Peter Max Explains Postmodernist Art Movement and Its Connection to Painting


Post-modernism is a very fascinating art movement. Essentially it is more of a way of seeing texts, art, and actions. For instance, a post-modernist artist could paint their whole body, and appear on stage, while a projector shows their paintings on a washed-out wall behind the artist or on the artist themselves.

Post-modernists have taken painting to an entire new level, and as a consequence, their art is not very long-lasting. For instance, a painting of a plate of shrimp that has real shrimp attached to it will spoil rapidly. Post-modernists see all painters as identical. They do not concur that masters such as Michelangelo or Leonardo da Vinci are better than the rest. To them, all the artists are one assemblage, not individuals. This analysis is not liked by many like Peter Max.

Some individuals may have definite post-modernist aspects in their work, but they do not have to consent with everything this movement believes in. Actually, most post-modernist artists do not even discern that they belong to such a movement; they basically enjoy experimenting with various styles and techniques. Abstract art is also acknowledged asa non-figurative painting that generally consists of a lot of lines, colors, textures, and forms. Abstract art has diverse aspects such as landscape, still life, urban landscape and so on, which are showcased very well in the exhibitions held at the abstract art galleries.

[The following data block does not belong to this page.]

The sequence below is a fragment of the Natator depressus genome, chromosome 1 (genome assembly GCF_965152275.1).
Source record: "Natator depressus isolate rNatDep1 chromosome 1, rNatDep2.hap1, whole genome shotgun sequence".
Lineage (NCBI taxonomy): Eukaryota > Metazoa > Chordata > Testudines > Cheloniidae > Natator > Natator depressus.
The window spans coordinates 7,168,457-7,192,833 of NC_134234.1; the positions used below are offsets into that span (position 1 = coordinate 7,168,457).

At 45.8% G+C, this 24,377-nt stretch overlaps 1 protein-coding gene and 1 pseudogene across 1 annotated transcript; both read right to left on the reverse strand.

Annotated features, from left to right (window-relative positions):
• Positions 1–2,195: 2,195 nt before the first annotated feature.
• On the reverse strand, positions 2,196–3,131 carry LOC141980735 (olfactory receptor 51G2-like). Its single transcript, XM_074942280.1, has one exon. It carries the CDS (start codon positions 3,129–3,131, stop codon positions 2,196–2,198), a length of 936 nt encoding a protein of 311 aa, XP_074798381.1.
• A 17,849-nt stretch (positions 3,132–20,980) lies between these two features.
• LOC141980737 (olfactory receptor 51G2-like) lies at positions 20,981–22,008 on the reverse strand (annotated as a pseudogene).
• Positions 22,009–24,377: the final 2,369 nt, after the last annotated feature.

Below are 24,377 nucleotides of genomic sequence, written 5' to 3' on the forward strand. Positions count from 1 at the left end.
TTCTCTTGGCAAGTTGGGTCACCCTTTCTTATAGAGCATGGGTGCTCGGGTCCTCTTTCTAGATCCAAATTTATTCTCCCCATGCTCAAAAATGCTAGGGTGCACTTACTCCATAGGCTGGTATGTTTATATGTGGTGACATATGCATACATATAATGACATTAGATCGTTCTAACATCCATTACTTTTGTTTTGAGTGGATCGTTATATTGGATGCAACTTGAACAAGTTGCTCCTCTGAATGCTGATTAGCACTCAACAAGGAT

One much admired post-modernist method is to embrace the artist as part of the ‘item’ that is projected. Certainly, an artist can have more than one individual be part of their art work.

Modernism and post-modernism are analogous in many ways. At times, it is hard to distinguish just by looking at two paintings which movement they fit in to. Only very intense paintings can be classified within only one genre. Part of the exquisiteness of art is that it does not need to be labeled or logical. For example, certain artists project landscape receptivity in their abstract paintings, whereas the others make use of bolder colors and denser structures that often make the paintings complex and bizarre. Some of the artists also use stencil and brushwork to add layers to their abstract works, whereas the others make use of calligraphic gestures in their artwork.

Some artists enjoy assimilating things up and astounding their audience. Others want to discern the classics, and they endeavor to reach the masters’ exactitude and calculations. Art is meant to be discussed, enjoyed, speculated, and critiqued. Unlike spelling, there is no wrong or right way to produce art or to understand it. Art aficionados can hang anything they want on their walls as long as it makes them contented.

As Peter Max says, post-modernism is a little bit of everything – Dadaism, Futurism, Surrealism, Modernism, Literature, Acrylic Paintings, Photography, Music, and Architecture. According to Peter Max everything goes fine with paints, and if something cannot be put on a canvas, and then it can be highlighted over. This makes the world of the fine arts even more unpredictable, exciting, and extreme.


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